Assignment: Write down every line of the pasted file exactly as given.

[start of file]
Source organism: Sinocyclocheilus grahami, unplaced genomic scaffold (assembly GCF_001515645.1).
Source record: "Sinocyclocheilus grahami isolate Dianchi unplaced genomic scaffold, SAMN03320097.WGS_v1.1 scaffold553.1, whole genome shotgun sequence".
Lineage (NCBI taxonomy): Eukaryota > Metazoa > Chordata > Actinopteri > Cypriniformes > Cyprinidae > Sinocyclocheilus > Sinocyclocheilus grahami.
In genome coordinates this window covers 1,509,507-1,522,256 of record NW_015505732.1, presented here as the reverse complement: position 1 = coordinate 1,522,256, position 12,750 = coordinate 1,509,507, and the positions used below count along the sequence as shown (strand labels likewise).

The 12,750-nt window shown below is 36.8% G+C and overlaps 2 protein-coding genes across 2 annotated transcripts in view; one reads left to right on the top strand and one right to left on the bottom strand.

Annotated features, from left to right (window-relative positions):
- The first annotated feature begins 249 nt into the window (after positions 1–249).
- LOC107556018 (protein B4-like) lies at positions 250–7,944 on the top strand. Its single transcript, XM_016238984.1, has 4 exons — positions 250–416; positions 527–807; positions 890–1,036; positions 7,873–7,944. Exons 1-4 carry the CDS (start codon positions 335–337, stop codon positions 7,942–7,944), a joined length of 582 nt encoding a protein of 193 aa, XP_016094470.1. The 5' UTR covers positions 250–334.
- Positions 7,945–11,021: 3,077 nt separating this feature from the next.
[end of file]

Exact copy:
Source organism: Sinocyclocheilus grahami, unplaced genomic scaffold (assembly GCF_001515645.1).
Source record: "Sinocyclocheilus grahami isolate Dianchi unplaced genomic scaffold, SAMN03320097.WGS_v1.1 scaffold553.1, whole genome shotgun sequence".
Lineage (NCBI taxonomy): Eukaryota > Metazoa > Chordata > Actinopteri > Cypriniformes > Cyprinidae > Sinocyclocheilus > Sinocyclocheilus grahami.
In genome coordinates this window covers 1,509,507-1,522,256 of record NW_015505732.1, presented here as the reverse complement: position 1 = coordinate 1,522,256, position 12,750 = coordinate 1,509,507, and the positions used below count along the sequence as shown (strand labels likewise).

The 12,750-nt window shown below is 36.8% G+C and overlaps 2 protein-coding genes across 2 annotated transcripts in view; one reads left to right on the top strand and one right to left on the bottom strand.

Annotated features, from left to right (window-relative positions):
- The first annotated feature begins 249 nt into the window (after positions 1–249).
- LOC107556018 (protein B4-like) lies at positions 250–7,944 on the top strand. Its single transcript, XM_016238984.1, has 4 exons — positions 250–416; positions 527–807; positions 890–1,036; positions 7,873–7,944. Exons 1-4 carry the CDS (start codon positions 335–337, stop codon positions 7,942–7,944), a joined length of 582 nt encoding a protein of 193 aa, XP_016094470.1. The 5' UTR covers positions 250–334.
- Positions 7,945–11,021: 3,077 nt separating this feature from the next.